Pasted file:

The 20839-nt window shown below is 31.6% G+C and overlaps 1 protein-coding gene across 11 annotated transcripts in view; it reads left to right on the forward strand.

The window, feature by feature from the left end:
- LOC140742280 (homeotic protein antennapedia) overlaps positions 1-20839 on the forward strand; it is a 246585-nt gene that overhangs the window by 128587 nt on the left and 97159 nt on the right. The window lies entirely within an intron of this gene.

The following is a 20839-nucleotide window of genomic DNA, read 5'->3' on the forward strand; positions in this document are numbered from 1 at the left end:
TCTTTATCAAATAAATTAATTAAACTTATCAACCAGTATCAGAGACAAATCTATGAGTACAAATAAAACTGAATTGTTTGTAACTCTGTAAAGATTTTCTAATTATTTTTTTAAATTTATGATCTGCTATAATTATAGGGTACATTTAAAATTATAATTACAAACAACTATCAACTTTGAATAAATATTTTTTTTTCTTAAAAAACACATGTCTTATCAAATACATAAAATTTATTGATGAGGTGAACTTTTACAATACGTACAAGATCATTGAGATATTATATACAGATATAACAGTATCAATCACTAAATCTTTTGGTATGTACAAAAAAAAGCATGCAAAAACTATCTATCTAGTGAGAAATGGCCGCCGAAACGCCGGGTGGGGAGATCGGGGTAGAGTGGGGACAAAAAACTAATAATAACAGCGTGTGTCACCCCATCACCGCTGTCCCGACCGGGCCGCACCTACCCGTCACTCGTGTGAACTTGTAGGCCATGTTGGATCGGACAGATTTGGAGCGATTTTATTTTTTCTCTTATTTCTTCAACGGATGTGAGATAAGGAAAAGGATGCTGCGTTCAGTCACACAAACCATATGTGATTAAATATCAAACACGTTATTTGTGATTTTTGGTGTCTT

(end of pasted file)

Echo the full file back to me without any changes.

The 20839-nt window shown below is 31.6% G+C and overlaps 1 protein-coding gene across 11 annotated transcripts in view; it reads left to right on the forward strand.

The window, feature by feature from the left end:
- LOC140742280 (homeotic protein antennapedia) overlaps positions 1-20839 on the forward strand; it is a 246585-nt gene that overhangs the window by 128587 nt on the left and 97159 nt on the right. The window lies entirely within an intron of this gene.

The following is a 20839-nucleotide window of genomic DNA, read 5'->3' on the forward strand; positions in this document are numbered from 1 at the left end:
TCTTTATCAAATAAATTAATTAAACTTATCAACCAGTATCAGAGACAAATCTATGAGTACAAATAAAACTGAATTGTTTGTAACTCTGTAAAGATTTTCTAATTATTTTTTTAAATTTATGATCTGCTATAATTATAGGGTACATTTAAAATTATAATTACAAACAACTATCAACTTTGAATAAATATTTTTTTTTCTTAAAAAACACATGTCTTATCAAATACATAAAATTTATTGATGAGGTGAACTTTTACAATACGTACAAGATCATTGAGATATTATATACAGATATAACAGTATCAATCACTAAATCTTTTGGTATGTACAAAAAAAAGCATGCAAAAACTATCTATCTAGTGAGAAATGGCCGCCGAAACGCCGGGTGGGGAGATCGGGGTAGAGTGGGGACAAAAAACTAATAATAACAGCGTGTGTCACCCCATCACCGCTGTCCCGACCGGGCCGCACCTACCCGTCACTCGTGTGAACTTGTAGGCCATGTTGGATCGGACAGATTTGGAGCGATTTTATTTTTTCTCTTATTTCTTCAACGGATGTGAGATAAGGAAAAGGATGCTGCGTTCAGTCACACAAACCATATGTGATTAAATATCAAACACGTTATTTGTGATTTTTGGTGTCTT